Seizures in dogs can be caused by several conditions, including epilepsy, canine distemper, tumors, or diabetes. Treating seizures can involve a combination of methods, some of which can be found over-the-counter or at home. While there are no over-the-counter medications you can give your dog (seizure medications are available via prescription only), you can provide other remedies and purchase treatment options over-the-counter to ease your dog's post-seizure symptoms.
Treatment for seizures in dogs rarely begins unless the seizures are frequent or overly severe. If your dog suffers from only mild, occasional seizures, your veterinarian will probably recommend that you just allow him to ride them out without medication. For more severe cases, seizure treatment will not cure seizures. The goal in treatment is to reduce the frequency and severity of the seizures, but they cannot be eliminated altogether. Some dogs will find a reduction in seizure frequency and severity with one type of medication, and then eventually the seizures will get worse and medication will have to be changed.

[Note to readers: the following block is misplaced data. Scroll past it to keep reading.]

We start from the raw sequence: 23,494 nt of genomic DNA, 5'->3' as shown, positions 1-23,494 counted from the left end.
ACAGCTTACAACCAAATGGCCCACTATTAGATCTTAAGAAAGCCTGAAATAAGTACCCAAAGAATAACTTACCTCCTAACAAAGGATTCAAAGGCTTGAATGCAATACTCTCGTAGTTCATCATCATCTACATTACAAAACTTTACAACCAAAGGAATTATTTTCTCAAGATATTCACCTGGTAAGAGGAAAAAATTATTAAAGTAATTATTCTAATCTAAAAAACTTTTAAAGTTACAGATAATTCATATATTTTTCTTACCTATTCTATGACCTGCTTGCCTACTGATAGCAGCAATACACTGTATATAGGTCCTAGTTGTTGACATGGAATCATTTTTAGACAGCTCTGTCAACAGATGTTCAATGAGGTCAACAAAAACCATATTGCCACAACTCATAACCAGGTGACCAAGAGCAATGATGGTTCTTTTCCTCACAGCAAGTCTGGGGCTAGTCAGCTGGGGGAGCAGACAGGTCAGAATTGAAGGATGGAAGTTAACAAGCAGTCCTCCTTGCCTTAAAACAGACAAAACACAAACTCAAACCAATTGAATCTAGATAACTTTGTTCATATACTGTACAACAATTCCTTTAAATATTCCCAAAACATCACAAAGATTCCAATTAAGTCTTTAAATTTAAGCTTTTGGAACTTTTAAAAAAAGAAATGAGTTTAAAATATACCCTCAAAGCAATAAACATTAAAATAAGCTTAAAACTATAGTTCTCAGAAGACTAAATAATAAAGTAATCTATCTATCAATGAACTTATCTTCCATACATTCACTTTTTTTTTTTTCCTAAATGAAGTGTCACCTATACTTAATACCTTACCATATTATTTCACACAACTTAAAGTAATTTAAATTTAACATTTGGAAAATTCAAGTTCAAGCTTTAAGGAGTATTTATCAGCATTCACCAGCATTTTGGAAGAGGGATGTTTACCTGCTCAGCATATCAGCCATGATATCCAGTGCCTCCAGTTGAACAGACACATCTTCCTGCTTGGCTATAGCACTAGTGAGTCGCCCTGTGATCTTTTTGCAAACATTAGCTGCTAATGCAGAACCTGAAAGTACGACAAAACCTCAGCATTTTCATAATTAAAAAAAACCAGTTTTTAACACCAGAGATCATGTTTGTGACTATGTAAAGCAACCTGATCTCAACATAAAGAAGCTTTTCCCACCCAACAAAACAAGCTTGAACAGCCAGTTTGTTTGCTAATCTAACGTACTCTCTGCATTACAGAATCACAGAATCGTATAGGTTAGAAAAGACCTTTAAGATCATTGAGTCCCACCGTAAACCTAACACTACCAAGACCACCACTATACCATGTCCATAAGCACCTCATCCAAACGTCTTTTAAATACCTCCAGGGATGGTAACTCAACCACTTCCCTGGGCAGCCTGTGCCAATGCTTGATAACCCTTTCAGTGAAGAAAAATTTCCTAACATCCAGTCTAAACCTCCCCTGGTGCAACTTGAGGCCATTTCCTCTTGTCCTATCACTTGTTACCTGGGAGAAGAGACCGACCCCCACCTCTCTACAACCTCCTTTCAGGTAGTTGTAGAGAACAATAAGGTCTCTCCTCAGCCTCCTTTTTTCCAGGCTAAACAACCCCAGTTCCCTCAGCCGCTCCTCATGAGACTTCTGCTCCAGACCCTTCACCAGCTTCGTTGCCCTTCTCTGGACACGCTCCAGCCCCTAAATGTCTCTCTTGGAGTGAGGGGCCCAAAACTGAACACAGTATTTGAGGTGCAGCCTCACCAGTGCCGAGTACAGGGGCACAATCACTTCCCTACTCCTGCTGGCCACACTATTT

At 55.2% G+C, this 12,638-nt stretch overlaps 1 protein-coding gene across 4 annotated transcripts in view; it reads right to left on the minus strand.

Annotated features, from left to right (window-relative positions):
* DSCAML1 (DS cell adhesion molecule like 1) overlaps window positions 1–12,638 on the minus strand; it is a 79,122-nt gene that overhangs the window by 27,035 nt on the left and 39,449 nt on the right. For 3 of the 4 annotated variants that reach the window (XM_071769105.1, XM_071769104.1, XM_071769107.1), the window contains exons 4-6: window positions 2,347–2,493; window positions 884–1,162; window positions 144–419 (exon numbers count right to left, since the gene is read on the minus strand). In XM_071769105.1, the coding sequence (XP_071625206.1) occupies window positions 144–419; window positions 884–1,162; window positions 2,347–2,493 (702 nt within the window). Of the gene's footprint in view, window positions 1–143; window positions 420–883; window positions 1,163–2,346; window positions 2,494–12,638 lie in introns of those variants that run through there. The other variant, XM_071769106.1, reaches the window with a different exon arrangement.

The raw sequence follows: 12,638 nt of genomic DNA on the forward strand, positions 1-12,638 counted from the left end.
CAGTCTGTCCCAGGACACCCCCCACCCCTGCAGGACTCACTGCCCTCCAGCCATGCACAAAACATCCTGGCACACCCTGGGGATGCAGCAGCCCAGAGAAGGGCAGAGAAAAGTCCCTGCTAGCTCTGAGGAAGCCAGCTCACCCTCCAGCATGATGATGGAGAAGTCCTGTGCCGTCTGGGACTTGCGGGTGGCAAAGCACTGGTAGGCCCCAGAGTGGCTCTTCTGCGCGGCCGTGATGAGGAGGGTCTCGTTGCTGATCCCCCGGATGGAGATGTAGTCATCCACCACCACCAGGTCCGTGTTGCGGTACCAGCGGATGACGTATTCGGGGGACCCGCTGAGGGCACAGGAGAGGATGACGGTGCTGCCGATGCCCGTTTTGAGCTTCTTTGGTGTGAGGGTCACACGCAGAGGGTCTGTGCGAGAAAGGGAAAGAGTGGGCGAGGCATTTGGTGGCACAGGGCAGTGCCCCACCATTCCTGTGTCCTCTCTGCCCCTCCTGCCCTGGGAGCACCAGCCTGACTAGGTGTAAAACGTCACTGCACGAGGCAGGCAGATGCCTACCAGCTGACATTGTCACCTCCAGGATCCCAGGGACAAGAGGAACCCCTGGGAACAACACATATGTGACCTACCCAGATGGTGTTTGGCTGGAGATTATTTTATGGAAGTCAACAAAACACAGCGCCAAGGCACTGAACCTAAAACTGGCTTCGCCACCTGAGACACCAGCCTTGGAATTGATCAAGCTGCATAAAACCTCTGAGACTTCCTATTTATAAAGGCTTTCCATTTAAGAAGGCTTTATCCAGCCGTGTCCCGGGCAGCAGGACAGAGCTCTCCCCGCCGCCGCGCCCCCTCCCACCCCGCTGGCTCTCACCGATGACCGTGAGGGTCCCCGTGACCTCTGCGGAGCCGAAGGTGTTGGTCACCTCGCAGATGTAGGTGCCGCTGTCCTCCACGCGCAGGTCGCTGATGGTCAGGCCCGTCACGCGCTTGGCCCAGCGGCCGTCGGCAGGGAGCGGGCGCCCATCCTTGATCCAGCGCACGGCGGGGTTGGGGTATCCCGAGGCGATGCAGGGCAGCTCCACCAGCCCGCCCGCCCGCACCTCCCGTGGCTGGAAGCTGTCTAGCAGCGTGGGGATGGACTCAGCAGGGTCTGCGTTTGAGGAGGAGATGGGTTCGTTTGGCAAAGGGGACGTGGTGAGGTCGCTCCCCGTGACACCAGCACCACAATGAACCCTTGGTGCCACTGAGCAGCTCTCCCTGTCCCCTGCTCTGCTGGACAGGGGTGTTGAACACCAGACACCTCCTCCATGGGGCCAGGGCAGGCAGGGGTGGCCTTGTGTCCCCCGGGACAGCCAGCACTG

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You can purchase a supplement known as EpiPlus in a pet store. This mixture contains a high level of B vitamins, which can be very successful in treating seizures. You can also purchase Bachs Flower Essence Rescue Remedy at health food stores and put a few drops in the dog's mouth after a seizure. You may also need stronger drugs to help your dog; your veterinarian can prescribe anti-epilepsy drugs for your dog, but you cannot purchase them over-the-counter. Phenobarbital is the most common choice in this case.
Seizures can cause your dog to lose blood sugar, so try feeding him a few spoonfuls of vanilla ice cream after a seizure to restore his blood glucose to normal levels. Then feed him a full meal and provide regular access to food for the remainder of the day. You should try to feed small amounts of food at intervals throughout the day. Otherwise, your dog may overeat because he is so ravenous after his seizure, and make himself sick.
Always check with your veterinarian before changing your pet’s diet, medication, or physical activity routines. This information is not a substitute for a vet’s opinion.